Even though there isn’t always something worthwhile to watch, I do enjoy some reality television – as long as it has nothing to do with “real” housewives (from anywhere) or folks looking for a spouse, or shows that make it seem acceptable (or admirable) to bear a child while still a teenager.
One of my favorite shows is “Project Runway.” Contestants compete to see who can make the wildest outfit from items purchased at a pet store or grocery store, or that is designed after a child’s painting.
Each week, the challenges seem to get a little more, well, challenging.
I am hooked, and I have been since the show premiered some 10 years ago. I just am not sure why.
Many of the outfits the contestants create are fashioned with the most awful-looking material – gaudy patterns, wild and outrageous colors and fabrics that look uncomfortable to the touch.
And when contestants prepare runway models for the big fashion show reveal, the hairstyles selected by designers also leave a lot to be desired, as do their choices in accessories. I have laughed myself silly on several occasions.
One of the funniest moments came when a contestant, who called his design aesthetic “edgy,” had his model wear a white handlebar mustache. A mustache! Hilarious and ridiculous at the same time.
Whatever was he thinking? Even the judges were speechless – a state in which model, host and judge Heidi Klum doesn’t often find herself.
In another episode, contestants were charged with making an outfit a socialite would wear to a party. I don’t know about you, but I am not familiar with too many socialites in Lampasas, so I guess I’m no expert on what they should wear to have tea (pinkies extended) and eat crumpets.
But I am pretty confident that no women wants to be caught dead in a knee-length black dress with two-footwide pockets on both sides. Why would any woman wear something that exaggerated her hips in any way?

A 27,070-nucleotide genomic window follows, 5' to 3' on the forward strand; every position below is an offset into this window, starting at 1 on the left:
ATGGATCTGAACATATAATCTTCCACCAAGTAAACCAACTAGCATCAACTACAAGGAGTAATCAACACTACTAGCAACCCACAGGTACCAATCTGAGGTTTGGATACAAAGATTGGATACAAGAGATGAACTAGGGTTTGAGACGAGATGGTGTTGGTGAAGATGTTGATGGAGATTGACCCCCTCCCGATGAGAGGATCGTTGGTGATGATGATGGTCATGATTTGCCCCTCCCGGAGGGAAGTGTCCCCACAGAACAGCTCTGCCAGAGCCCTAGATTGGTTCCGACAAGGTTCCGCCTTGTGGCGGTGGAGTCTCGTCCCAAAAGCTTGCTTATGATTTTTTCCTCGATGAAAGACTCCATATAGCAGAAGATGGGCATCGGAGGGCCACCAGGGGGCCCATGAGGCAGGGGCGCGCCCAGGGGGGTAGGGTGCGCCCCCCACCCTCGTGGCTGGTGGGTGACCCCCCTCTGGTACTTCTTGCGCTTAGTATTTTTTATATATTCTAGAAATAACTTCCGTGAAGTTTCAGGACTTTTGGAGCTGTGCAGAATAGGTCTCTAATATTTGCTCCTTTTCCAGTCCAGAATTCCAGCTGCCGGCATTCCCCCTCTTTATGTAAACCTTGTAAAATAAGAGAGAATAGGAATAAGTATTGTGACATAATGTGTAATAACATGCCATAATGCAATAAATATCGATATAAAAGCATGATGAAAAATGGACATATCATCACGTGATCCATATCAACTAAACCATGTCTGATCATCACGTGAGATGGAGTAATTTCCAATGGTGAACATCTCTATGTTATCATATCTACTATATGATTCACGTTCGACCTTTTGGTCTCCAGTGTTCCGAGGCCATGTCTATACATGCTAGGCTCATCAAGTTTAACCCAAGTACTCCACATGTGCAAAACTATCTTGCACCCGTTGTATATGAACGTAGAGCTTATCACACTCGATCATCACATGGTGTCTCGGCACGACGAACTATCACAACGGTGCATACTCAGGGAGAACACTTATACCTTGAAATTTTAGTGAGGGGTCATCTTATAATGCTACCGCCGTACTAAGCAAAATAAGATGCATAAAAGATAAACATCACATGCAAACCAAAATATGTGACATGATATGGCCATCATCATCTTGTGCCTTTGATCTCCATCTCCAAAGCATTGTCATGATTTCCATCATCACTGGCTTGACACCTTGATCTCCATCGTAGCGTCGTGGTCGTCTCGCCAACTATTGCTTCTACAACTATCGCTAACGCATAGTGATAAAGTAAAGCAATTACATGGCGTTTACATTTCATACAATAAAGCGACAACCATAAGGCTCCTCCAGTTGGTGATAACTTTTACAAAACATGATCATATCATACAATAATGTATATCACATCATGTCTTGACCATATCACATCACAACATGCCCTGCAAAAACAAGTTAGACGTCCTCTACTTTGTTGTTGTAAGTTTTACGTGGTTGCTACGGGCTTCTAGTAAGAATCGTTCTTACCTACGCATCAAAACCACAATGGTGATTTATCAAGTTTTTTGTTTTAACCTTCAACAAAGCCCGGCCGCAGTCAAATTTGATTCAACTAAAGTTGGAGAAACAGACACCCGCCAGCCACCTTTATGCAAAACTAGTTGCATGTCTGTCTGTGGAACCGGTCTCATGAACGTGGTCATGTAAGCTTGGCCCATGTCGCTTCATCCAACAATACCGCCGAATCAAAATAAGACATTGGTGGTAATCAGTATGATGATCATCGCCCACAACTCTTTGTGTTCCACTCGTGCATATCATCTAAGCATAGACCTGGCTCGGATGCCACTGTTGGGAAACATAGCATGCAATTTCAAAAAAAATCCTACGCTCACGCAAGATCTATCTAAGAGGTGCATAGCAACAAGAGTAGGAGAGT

Needless to say, that contestant was out, as Heidi would put it.
Through the years, I suppose there are just a handful of outfits I would have considered wearing -- though none in public. Most of what they create on the show is not for the average woman.
That is proven by the 6-foottall models with perfect hair, skin and teeth – the “average woman,” according to Hollywood standards, I guess.
Not many “average” women really look like that. And I am convinced that designers believe gorgeous models will make women think they can look just like a runway model if they wear the outfits the designers create.
I don’t know about that, but I can guarantee that it doesn’t matter what material they make my dress out of, what gold jewelry they pile on me, or if I wear a white handlebar mustache. I am never going to be any closer to six feet tall with blonde hair than I am now.
In this case, reality TV isn’t reality at all. It’s a fantasy that dress-makers have cooked up to convince the shopping public (by that I mean mostly women) that by purchasing their expensive clothing pieces, people will look at them differently, and they will feel five inches taller and 15 pounds thinner.
Even if their clothing is designed to make me feel that way (and who doesn’t want to be 15 pounds thinner?) I could never go out in public in those outfits.
So why do I watch? I guess it’s because the contestants themselves are so … interesting.
It’s kind of like a train wreck – hard to watch, but hard to turn away from at the same time.
And for me, that’s what good television is all about.
Lisa Carnley is managing editor of the Lampasas Dispatch Record.